There are over 1600 varieties of chiles, and many are considered green chiles as most are green at maturity before turning red. When it comes to cooking, “green chile” most commonly refers to a Hatch or Anaheim chile with a distinctive fruity green chile taste.
My personal favorite green chiles:
I’ve tried dozens of varieties, but I cook with the same varieties over and over.
- Hatch Mild (NuMex 6-4) – a very mild chile, just a hint of heat, but lots of fruity roasted green chile flavor. I go through a couple bushels of these a year. I use them in recipes that call for mild chiles, like egg dishes, cornbread, salmon or others with distinctive flavor that you don’t want to overpower. All my chili verde dishes have at least 2 cups of mild chiles; if I want a hot chili verde I add an x-hot chile or even xxx-hot Dynamite.
- Big Jim (medium) – this medium-hot chile is my “workhorse” chile – I put it in just about everything and I go through about 2 bushels a year. This is a big, meaty chile with a good fruity chile flavor. If I want a mild dish with some bite, I mix mild chiles with Big Jims. You just can’t go wrong with Big Jims.
- Sandia (hot) – These are hot with a robust green chile flavor. Certain dishes just need a hot chile, and Sandia or Mosco are my first choice.
- Mosco (hot) – Mosco chiles are similar in heat to Sandia, and also have a great fruity green chile taste. They are larger than Sandia and far meatier with very thick walls. If you want a hot chile for rellenos, the Mosco is a perfect choice. Moscos are one of the best sellers in Colorado. A Mosco is a selective variety of the Mirasol chile much larger and meatier than the traditional Mirasol – some use the terms “Mosco” and “Mirasol” to refer to the same chile.
- Barker (x-hot) – I’m generally not an x-hot person, but I use Barkers in chili verde or various dishes where I want some serious heat. Often I mix them with milder chiles.
Here are pictures of the most popular varieties:
Many chile vendors sell “Hatch Mild,” which most often is a 6-4. There is no variety of chile with the name of “Hatch Mild.” When you buy Hatch Mild, you do not know for sure what variety you are buying. The 6-4 Chile is a mild hybrid that usually has a distinctive, fruity green chile taste.
Big Jim Chiles are one of the biggest sellers of all the fresh chiles. As you might guess from the name, they are also among the largest chiles and can grow to be as much as a foot long. These are medium hot chiles with a meaty, sturdy wall. They have a robust distinctive fruity green chile taste and are ideal for stuffing. Big Jims are a common choice for Chile Rellenos. Most Big Jim chiles are grown in New Mexico.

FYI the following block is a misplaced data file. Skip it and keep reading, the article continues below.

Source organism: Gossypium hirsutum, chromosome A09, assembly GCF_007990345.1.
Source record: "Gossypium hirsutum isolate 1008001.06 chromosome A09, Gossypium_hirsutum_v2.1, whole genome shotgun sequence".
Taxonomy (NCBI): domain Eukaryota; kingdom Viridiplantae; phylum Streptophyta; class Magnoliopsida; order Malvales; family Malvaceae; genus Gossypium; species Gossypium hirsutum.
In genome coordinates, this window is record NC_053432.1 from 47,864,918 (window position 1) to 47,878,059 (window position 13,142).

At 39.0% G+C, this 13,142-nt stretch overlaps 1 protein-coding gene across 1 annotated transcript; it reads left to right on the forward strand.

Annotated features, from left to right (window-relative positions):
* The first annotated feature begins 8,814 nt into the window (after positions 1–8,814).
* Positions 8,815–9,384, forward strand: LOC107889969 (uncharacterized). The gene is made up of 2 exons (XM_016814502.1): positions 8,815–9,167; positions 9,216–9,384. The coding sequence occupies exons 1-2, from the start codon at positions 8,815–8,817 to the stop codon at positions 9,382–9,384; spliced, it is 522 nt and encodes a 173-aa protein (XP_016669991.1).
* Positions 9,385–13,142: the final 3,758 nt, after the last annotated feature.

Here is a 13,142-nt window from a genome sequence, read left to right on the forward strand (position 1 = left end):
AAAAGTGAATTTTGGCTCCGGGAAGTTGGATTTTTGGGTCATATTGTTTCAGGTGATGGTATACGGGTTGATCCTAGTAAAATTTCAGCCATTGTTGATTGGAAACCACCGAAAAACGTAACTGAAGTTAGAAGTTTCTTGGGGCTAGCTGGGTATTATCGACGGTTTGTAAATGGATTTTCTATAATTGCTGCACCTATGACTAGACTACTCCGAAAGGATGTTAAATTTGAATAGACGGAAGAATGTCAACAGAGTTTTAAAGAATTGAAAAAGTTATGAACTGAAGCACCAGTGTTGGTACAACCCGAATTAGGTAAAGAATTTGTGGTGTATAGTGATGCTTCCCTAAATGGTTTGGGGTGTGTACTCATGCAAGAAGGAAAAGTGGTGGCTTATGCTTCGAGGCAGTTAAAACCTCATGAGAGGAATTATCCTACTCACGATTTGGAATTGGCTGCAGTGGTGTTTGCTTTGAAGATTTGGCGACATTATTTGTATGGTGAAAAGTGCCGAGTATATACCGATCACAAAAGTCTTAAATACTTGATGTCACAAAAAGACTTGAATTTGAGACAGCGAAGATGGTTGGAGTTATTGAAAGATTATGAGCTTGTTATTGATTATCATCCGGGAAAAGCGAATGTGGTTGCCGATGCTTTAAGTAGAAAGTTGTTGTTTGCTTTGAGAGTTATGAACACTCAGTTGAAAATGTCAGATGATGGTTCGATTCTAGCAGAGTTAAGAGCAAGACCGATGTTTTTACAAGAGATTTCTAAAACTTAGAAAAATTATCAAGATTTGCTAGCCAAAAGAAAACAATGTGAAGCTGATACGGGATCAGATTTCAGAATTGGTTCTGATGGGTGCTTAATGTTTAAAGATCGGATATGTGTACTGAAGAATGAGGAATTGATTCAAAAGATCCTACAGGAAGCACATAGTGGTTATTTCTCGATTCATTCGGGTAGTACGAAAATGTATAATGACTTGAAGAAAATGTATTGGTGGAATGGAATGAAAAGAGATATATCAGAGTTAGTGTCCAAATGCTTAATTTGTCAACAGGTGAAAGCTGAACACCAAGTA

Sandia Chiles are hot, but not overly hot. They generally are smaller than the Hatch Mild and Big Jim and have medium thickness walls. They usually have a full-bodied fruity green chile flavor and are a favorite for many who like some definite heat in their chile dishes. The Sandia is not usually selected for chile rellenos as they tend to split when stuffed. Most Sandia Chiles are grown in New Mexico.
Hatch X- Hot Chiles:
Like the Hatch Mild, there is no actual variety with this name. Most often, when you buy Hatch Hot chiles, you are getting Espanola Chiles. These are X-Hot and are a favorite for those who like really spicy dishes. Though they are not the hottest, they have lots of heat plus that nice fruity green chile flavor.
The Mosco is a selectively bred derivative of the ever-popular Mirasol chile, and has become perhaps the most popular variety of chile in Colorado since 2010. Over 10 years in development, the Mosco was bred specifically to be a much larger, meatier version of the Mirasol. Though the taste and heat is basically the same as a Mirasol, the Mosco is about 3 times larger and far meatier. The Mosco is X-Hot with a robust, fruity green chile taste.
Dynamite Chiles are famous for their XXX heat. These chiles generally have lots of heat and less of the distinctive fruity green chile flavor. They are much smaller than most other green chiles (like those above) and have thin walls. They split easily and are difficult to stuff. Nearly all Dynamite Chiles are grown in Colorado, particularly in Brighton or Ft. Lupton. Dynamites are usually more expensive than other varieties.